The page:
But did you know that snakes have an international day of recognition dedicated to them?
The origins of World Snake Day are unknown, but it was created to celebrate these misunderstood animals and the vital role they play in ecosystems around the world. Today we wanted to recognize World Snake Day by providing more information about them from around the web and share other ways they can be appreciated.
As a warmup, here’s a small collection of our favorite OHC blogs about snakes!
If you’re itching to hit the trails and perhaps see some of our beautiful native Ohio snakes in their natural habitat, there’s a chance you could see some at any of OHC’s historic sites; but for the best chance and some great hikes and other wildlife sightings besides, OHC’s premiere nature preserves and ancient Native American earthworks are well worth the trip.
Cedar Bog Nature Preserve
Often called the “crown jewel” of Ohio, Cedar Bog is actually a fen and 40% of Ohio’s rare plant and animal species can be seen here. Everything in the Preserve is protected. Please stay on the boardwalk, do not disturb or handle any plants or wildlife, and take only photographs.
A small but beautiful nature preserve, Davis Memorial features a 2 mile hiking trail highlighting a dolomite cliff formation and rare ice age relic plant species, and gorgeous wildlflowers.
Fort Hill Earthworks & Nature Preserve
Fort Hill has over 11 miles of hiking trails on a 1300 acre preserve containing some of Ohio’s oldest old growth trees, so you’re sure to have a memorable experience at this beautiful preserve in all seasons! Fort Hill is one of the best-preserved examples of an ancient hilltop enclosure, built by Native Americans about 2,000 years ago.
A boldly patterned young Eastern Garter Snake (Thamnophis sirtalis) resting on leaf litter. Photo by Curator Emeritus Bob Glotzhober.
Fort Ancient Earthworks & Nature Preserve
Fort Ancient is a hilltop enclosure similar to Fort Hill, and was built by ancient Native Americans roughly 1000 years later. The site features several short hiking trails in mature hardwood forest and a museum. Fort Ancient was Ohio’s first state park and is a National Historic Landmark, and alongside two other earthwork groups in Ohio, is up for World Heritage nomination (learn more about World Heritage Ohio here).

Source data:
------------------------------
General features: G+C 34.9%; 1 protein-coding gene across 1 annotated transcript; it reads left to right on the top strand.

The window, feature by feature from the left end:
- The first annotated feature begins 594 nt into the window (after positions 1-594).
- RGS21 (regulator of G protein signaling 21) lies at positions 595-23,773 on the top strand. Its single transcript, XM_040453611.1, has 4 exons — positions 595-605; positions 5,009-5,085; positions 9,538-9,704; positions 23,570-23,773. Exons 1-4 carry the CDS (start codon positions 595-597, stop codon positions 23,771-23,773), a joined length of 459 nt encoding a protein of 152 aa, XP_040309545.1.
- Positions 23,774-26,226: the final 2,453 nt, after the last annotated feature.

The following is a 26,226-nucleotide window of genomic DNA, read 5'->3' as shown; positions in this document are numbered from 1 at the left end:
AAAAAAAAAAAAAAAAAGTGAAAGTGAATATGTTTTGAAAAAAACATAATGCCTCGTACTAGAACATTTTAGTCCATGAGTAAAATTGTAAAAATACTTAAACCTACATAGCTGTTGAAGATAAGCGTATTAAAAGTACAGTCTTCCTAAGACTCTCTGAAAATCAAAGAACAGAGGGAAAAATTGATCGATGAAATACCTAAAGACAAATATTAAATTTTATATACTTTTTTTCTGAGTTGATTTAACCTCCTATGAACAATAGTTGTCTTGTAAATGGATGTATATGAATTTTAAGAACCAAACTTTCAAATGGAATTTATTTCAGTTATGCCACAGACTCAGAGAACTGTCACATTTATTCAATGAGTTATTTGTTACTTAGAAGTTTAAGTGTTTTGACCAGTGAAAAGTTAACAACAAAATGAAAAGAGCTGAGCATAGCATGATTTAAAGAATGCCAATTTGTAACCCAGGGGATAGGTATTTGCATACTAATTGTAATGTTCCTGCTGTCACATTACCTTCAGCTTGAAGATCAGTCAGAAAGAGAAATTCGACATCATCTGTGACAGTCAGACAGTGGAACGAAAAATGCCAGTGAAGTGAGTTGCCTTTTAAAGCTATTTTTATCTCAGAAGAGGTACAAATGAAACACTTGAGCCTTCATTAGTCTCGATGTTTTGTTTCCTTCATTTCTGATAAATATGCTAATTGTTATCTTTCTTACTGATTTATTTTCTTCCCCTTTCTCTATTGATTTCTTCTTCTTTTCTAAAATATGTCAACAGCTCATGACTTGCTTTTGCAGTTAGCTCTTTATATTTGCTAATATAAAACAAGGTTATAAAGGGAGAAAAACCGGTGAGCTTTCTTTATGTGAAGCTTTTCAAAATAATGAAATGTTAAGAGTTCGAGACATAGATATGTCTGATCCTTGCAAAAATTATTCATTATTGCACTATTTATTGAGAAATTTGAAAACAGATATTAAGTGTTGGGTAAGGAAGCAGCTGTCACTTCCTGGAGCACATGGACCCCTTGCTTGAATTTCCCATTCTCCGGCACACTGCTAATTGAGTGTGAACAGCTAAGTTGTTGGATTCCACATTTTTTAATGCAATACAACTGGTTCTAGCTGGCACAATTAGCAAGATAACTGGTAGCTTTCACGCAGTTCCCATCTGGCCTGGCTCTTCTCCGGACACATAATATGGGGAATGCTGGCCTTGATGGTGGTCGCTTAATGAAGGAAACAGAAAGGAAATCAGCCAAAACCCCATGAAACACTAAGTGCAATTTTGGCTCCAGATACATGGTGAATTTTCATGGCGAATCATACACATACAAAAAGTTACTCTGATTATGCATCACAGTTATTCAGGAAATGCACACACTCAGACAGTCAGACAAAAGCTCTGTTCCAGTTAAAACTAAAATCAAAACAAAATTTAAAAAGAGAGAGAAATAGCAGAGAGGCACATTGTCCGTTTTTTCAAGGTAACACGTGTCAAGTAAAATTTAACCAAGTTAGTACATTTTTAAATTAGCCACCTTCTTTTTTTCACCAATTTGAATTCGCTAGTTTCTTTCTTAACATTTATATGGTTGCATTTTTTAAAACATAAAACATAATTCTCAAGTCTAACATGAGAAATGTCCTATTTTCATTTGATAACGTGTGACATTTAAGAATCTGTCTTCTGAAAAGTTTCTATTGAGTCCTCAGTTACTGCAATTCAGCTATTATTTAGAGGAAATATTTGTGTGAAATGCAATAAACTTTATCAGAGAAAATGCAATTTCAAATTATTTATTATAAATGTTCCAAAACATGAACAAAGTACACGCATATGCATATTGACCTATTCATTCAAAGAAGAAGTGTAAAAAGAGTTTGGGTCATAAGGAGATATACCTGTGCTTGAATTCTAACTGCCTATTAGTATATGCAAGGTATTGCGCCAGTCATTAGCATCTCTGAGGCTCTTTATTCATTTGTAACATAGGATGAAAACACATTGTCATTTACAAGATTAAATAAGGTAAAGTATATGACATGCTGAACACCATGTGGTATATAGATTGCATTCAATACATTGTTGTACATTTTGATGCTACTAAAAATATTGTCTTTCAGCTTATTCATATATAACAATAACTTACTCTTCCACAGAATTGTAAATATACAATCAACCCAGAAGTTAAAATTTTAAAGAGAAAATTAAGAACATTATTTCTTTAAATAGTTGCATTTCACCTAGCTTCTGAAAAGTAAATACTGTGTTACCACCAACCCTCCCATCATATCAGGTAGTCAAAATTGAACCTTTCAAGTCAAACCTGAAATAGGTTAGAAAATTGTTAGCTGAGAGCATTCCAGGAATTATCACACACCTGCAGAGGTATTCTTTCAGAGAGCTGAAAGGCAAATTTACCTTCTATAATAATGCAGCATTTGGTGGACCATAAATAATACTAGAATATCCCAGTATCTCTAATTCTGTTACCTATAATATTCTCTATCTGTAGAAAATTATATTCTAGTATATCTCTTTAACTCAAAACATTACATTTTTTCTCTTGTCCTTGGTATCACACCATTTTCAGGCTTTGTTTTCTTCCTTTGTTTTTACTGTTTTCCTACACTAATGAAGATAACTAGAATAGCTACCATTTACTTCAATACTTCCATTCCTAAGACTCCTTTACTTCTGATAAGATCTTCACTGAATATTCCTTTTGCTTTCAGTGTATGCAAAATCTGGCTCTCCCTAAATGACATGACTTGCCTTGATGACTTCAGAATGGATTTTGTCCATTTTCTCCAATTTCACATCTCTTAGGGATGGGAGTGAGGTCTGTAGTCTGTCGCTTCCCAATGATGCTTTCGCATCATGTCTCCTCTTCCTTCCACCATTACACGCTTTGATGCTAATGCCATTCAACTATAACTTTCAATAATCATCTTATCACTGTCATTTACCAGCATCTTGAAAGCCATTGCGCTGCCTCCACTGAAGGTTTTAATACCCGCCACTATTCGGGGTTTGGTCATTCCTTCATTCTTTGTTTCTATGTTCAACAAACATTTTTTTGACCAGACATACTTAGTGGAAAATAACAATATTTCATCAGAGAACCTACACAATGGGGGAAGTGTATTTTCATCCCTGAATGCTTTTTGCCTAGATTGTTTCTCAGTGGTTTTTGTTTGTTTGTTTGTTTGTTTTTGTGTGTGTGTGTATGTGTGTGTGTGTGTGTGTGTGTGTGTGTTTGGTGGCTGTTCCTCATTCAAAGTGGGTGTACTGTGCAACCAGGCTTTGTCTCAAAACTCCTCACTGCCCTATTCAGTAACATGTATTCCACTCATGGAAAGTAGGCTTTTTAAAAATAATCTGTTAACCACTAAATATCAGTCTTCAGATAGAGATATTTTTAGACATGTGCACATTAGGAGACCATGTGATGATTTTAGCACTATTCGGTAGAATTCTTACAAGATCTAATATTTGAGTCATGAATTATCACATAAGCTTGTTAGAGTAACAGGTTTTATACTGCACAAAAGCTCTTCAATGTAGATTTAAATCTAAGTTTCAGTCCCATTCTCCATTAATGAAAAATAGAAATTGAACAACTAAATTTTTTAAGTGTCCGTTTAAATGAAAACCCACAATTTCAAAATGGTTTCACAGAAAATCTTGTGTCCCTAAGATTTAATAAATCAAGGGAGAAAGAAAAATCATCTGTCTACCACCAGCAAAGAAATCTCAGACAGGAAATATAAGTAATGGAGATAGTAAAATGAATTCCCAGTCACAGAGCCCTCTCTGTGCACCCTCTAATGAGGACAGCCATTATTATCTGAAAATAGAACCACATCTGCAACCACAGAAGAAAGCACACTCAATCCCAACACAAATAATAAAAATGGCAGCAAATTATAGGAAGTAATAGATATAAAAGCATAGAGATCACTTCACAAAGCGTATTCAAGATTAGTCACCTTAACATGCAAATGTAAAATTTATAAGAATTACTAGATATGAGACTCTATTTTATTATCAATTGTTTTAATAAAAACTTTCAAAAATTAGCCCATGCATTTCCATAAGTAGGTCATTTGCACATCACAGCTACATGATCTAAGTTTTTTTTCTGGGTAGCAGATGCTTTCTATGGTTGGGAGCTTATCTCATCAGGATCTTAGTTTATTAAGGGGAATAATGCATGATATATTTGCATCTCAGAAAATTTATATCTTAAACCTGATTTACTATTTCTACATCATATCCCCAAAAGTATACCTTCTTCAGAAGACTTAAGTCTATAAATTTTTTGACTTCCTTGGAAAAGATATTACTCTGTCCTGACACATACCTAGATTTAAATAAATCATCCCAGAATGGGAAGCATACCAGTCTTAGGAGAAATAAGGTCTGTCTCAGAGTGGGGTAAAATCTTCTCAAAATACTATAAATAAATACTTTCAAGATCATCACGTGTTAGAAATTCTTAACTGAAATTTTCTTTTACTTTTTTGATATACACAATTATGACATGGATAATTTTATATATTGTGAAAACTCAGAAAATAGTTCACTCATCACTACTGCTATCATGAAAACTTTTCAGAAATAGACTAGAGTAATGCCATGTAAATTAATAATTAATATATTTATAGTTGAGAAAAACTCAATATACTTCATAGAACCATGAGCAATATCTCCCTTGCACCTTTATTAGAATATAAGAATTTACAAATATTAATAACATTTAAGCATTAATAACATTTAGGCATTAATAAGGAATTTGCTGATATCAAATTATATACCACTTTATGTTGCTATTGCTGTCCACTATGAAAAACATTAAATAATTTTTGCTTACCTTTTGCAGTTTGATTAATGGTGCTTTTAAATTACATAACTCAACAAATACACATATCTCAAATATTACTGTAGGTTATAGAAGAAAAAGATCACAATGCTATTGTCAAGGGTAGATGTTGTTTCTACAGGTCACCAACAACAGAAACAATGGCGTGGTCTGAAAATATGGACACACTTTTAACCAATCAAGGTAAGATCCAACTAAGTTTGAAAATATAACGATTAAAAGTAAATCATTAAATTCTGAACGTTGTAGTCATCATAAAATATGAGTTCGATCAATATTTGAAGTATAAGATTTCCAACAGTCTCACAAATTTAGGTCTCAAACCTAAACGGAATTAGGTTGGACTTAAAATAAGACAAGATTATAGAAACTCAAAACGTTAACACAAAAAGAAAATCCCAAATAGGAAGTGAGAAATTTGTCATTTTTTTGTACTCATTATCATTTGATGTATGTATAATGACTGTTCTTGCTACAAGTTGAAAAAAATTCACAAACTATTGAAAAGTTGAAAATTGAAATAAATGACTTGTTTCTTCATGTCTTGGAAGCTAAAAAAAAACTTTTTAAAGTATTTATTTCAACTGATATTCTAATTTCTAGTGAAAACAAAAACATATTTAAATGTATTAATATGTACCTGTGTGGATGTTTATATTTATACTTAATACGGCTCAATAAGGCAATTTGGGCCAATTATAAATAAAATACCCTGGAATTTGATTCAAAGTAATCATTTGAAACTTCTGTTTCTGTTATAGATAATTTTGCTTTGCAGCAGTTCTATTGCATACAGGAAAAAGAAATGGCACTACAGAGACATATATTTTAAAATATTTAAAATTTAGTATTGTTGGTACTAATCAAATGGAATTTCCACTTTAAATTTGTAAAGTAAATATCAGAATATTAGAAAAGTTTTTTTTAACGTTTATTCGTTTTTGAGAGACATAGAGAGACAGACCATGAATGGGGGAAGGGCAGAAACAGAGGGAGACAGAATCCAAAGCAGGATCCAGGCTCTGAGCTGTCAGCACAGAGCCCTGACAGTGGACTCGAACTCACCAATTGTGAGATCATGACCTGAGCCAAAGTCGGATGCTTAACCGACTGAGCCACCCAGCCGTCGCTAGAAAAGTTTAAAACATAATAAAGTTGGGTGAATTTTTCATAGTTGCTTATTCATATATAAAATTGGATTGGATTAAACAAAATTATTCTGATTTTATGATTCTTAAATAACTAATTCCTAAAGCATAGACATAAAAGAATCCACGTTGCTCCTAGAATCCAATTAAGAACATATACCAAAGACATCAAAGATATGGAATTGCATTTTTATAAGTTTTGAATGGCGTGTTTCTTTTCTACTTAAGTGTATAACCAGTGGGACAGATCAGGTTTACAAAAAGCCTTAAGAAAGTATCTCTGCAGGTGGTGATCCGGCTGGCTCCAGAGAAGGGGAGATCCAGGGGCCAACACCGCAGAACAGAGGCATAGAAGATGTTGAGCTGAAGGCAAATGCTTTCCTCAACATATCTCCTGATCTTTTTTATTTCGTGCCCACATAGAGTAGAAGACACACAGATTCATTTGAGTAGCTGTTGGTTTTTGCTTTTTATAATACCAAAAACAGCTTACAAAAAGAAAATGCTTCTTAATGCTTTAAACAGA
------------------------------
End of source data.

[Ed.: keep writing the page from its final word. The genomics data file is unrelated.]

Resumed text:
Flint Ridge Ancient Quarries & Nature Preserve
While you may not immediately think of “nature” and “quarry” in the same thought, Flint Ridge may change your thinking. This site features an ancient flint quarry along a ridgetop that is home to a mature hardwood forest and all of its denizens, and includes a short hiking trail and interpretive signage. The flint from this site was quarried by ancient Native Americans for centuries and has been found throughout North America due to the vast trading network they maintained prior to European colonization.
Possibly one of the world’s most well-known Native American effigy mounds, Serpent Mound is also home to plenty of snakes! Harmless and beneficial Gray Ratsnakes (Pantherphis spiloides) are often seen here along the creekside trail, basking on the blacktop, and climbing on buildings.
Wahkeena Nature Preserve
Beautiful 150-acre Wahkeena Nature Preserve is only a 40 minute drive from Columbus in Fairfield County and features several miles of hiking trails and a staggering number of orchid, fern, and bird species – as well as snakes and salamanders! Wahkeena was a gift from Dr. Frank Warner of Columbus to his bride, Carmen Hambleton, in 1931 and was originally farm land. The couple planted over 100,000 trees, and in 1956 upon Carmen’s death, the preserve was bequeathed to OHC that it may continue “to be used for nature study and as a preserve for birds and other wildlife.“ Wahkeena also has a nature center with education animals, so you may have the opportunity to see a rat snake up close!
If you’re worried about encountering snakes while visiting OHC’s sites, Advocates For Snake Preservation has a “Snake Country Travel Guide” filled with helpful tips about how to look out for snakes while enjoying the outdoors, and a cute video for kids showing what NOT to do when you find a snake in the wild (and what you SHOULD do instead!). If you’re worried about finding snakes in or near your home, their “Snake Country Survival Guide” is not to be missed!
If you are lucky enough to find snakes or other cool reptiles and amphibians at one of our sites, consider contributing to science by recording your observations with HerpMapper or iNaturalist. As a bonus, iNaturalist can be used to keep track of other kinds of animal species as well as plants and fungi! Both are available as apps for Android and Apple mobile devices.
For more snake fun, join Dr. Emily Taylor to learn more about (and even participate in!) an ongoing research project on Prairie Rattlesnake maternal behavior in Colorado: